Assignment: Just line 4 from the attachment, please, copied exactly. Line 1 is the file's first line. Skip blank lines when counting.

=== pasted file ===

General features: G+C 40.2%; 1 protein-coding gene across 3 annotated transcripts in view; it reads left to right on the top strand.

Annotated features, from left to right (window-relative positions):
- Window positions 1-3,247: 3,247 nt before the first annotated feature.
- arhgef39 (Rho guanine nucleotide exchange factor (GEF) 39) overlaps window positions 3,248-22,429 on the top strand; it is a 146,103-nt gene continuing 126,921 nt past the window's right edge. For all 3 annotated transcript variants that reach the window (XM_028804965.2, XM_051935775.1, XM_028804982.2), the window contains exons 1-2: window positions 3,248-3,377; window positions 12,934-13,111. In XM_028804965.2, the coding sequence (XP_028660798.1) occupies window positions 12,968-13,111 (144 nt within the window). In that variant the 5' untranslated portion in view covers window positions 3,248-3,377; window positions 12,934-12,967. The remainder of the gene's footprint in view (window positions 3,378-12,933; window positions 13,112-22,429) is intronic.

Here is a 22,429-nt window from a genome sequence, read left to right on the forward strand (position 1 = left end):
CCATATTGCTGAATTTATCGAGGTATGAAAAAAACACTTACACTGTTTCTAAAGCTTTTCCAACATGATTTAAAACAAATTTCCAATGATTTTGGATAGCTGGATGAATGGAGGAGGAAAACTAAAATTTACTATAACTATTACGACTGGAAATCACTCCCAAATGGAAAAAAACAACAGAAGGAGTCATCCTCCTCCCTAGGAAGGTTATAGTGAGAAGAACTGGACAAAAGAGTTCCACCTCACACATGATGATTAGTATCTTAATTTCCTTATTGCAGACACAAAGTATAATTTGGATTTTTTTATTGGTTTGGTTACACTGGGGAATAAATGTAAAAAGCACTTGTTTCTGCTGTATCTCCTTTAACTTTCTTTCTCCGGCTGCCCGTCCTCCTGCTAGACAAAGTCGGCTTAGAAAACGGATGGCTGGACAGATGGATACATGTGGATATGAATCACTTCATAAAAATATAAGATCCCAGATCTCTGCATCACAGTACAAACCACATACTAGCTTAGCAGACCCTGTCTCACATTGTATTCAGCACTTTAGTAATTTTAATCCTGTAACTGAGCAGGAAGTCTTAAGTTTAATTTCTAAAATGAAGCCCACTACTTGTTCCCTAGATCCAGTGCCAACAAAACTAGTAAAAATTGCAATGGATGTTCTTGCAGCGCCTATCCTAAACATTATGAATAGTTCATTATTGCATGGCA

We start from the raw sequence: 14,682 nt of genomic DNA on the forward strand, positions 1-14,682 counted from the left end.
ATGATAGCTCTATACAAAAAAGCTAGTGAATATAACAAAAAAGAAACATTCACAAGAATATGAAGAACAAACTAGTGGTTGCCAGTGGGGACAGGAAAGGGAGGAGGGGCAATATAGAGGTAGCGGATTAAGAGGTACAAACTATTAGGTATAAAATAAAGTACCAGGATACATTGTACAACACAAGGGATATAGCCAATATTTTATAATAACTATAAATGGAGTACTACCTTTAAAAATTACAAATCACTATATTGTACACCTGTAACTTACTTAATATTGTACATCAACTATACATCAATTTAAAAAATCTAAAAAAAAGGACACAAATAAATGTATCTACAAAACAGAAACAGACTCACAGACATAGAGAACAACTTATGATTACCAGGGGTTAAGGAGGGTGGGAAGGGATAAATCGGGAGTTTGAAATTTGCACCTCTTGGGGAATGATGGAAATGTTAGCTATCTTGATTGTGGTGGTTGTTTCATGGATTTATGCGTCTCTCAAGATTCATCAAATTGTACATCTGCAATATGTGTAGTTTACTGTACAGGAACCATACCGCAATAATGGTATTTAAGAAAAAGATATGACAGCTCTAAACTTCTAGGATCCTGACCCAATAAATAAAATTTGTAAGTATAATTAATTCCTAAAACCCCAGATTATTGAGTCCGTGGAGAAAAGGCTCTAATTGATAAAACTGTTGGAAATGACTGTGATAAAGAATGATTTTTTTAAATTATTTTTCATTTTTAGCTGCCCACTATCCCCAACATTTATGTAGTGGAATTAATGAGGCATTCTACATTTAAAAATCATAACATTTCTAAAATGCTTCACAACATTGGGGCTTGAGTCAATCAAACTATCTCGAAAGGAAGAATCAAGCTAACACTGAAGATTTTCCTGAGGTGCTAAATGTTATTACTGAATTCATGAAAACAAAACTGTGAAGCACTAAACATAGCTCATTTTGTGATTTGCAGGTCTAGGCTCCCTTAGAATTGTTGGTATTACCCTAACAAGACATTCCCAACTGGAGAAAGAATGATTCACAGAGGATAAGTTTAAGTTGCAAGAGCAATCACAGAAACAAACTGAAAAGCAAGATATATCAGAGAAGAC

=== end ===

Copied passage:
- arhgef39 (Rho guanine nucleotide exchange factor (GEF) 39) overlaps window positions 3,248-22,429 on the top strand; it is a 146,103-nt gene continuing 126,921 nt past the window's right edge. For all 3 annotated transcript variants that reach the window (XM_028804965.2, XM_051935775.1, XM_028804982.2), the window contains exons 1-2: window positions 3,248-3,377; window positions 12,934-13,111. In XM_028804965.2, the coding sequence (XP_028660798.1) occupies window positions 12,968-13,111 (144 nt within the window). In that variant the 5' untranslated portion in view covers window positions 3,248-3,377; window positions 12,934-12,967. The remainder of the gene's footprint in view (window positions 3,378-12,933; window positions 13,112-22,429) is intronic.